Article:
Glasgow & West Scotland

Jack Frew murder accused Craig Roy admits self harm

Jack Frew
Image caption Jack Frew died from stab wounds to his neck and body

The teenager accused of murdering schoolboy Jack Frew has admitted hurting himself until he drew blood following rows with his boyfriend.

Craig Roy, 19, admits stabbing the 16-year-old but denies murdering him in East Kilbride in May 2010.

Giving evidence at his trial at the High Court in Glasgow, he described angry outbursts after rows with his lover Christopher Hannah.

He said he sometimes banged his head on the wall and cut himself with a knife.

The court has already heard that Mr Roy met up with Mr Frew in a wooded area in East Kilbride because he feared that the schoolboy would tell Mr Hannah he had been unfaithful.

Happy childhood

Giving evidence, Mr Roy told the court that he had a happy childhood and a good upbringing.

He said his school work began to suffer when he met a group of friends at Duncanrig High School, which was also attended by Mr Frew.

He said: "The people I met were very welcoming people. I was meeting people who were openly homosexual and that gave me an opportunity to come out."

Image caption Craig Roy admits stabbing Jack Frew but denies murdering him

Mr Roy was asked by his QC, David Burns, why he was not wearing his glasses.

He said: "I have never enjoyed speaking in public and I feel a lot more comfortable when faced with this when I can't see any one."

The accused described his first sexual relationship with his partner, Chris Hannah, whom he phoned on the night he killed Jack Frew.

At first their relationship was not exclusive, but eventually they decided it should be.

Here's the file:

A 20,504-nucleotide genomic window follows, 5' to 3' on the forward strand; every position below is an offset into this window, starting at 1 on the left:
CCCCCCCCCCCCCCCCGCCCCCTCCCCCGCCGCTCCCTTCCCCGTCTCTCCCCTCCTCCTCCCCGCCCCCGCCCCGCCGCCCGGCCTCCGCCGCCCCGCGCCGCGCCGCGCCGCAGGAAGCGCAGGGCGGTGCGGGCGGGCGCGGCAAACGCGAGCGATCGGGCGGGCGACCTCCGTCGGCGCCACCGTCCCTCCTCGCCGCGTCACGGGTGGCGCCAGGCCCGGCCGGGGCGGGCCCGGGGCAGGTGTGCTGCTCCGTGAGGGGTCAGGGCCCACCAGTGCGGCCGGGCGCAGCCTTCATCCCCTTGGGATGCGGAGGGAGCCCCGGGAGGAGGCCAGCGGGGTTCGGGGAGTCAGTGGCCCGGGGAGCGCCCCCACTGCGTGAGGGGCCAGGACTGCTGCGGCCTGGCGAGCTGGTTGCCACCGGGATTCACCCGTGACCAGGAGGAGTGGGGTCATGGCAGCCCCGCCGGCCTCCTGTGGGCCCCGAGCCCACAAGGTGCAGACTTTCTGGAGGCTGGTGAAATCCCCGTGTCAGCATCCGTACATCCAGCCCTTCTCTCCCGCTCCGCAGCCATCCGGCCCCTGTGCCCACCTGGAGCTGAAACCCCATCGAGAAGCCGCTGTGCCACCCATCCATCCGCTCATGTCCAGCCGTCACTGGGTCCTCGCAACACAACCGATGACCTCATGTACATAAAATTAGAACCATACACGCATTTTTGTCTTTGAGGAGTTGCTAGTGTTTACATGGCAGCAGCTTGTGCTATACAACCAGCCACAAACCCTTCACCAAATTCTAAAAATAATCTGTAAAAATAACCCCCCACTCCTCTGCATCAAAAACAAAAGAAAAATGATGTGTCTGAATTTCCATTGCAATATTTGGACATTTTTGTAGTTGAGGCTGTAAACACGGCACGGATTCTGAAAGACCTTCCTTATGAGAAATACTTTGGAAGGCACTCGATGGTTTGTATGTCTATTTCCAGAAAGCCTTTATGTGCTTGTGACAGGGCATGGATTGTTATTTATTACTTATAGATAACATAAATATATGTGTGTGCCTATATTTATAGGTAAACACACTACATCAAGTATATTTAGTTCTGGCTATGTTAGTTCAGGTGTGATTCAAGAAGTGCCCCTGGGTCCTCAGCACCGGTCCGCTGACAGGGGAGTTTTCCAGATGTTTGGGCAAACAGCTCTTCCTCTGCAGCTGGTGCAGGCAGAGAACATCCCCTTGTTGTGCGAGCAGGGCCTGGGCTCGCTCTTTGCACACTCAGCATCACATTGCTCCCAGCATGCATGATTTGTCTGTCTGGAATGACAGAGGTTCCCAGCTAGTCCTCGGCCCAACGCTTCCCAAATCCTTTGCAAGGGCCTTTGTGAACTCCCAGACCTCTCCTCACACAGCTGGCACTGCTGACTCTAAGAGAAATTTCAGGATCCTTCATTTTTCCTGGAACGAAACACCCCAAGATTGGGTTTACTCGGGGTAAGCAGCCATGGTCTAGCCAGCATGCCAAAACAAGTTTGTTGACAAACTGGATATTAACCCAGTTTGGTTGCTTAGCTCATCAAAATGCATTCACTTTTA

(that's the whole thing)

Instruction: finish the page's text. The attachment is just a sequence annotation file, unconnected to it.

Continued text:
He said they argued when Chris turned 18 and started going to night clubs that he was too young to attend.

He described angry outbursts after the rows when he would try to hurt himself.

"I was hurting myself, scratching myself; sometimes spit on the wall," he said.

"To me, if I was looking at myself, it would look like I was having an epileptic fit. I just couldn't control it.

"I would scratch myself with my nails. I wouldn't be satisfied until I drew blood."

He also revealed he sometimes banged his head on the wall and cut himself with a knife.

Craig Roy later explained how he came to be carrying a knife.

He said: "Jack never took me seriously. He would laugh at me. I wanted to regain the control - I wanted it to be neutral.

"I felt at the time it was the only way to get my message across. I wanted to scare him and protect myself.

"I didn't know what he was capable of. Jack had proved he could not be trusted.

"To me it was the only way to scare him."

Earlier, the court heard from Dr John Crichton, a consultant forensic psychiatrist and clinical director at the Royal Edinburgh Hospital.

He was one of a number of psychiatrists who examined Mr Roy in the aftermath of Mr Frew's death.

During his second day of evidence, the psychiatrist told the jury: "Mr Roy seems to have acted out of character in a reaction to a perceived threat.

No disorder

"Nothing I have heard can explain the level of violence."

Dr Crichton added: "Mr Roy struck me as a pleasant young man. It is a tragedy not only for the victim of this alleged offence, but also for him."

He told the court that in his opinion Mr Roy did not meet the necessary criteria to be diagnosed with a personality disorder, although he displayed some personality traits.

The witness also said he was "not persuaded an abnormality of mind was present".

Dr Crichton was told that two defence psychiatrists believed that Mr Roy may have a personality disorder and said that was not his finding.

He added that if Mr Roy had had a personality disorder it would have been apparent to family, friends and teachers at Duncanrig High School where he was a sixth year pupil at the time of the alleged murder.

'Idealistic love'

The psychiatrist said that Mr Roy had an idealistic love for his lover Christopher Hannah and feared he would leave him.

Dr Crichton said: "He hopes he and Chris will get married. He will go to university and became an immunologist, though he said he might not get to see patients.

"He would like he and Chris to have children - a boy and a girl - and he thought would excel at sporting activities."

Dr Crichton added that Mr Roy told him he was "paranoid and jealous" of Chris.

The trial before judge Lord Doherty continues.

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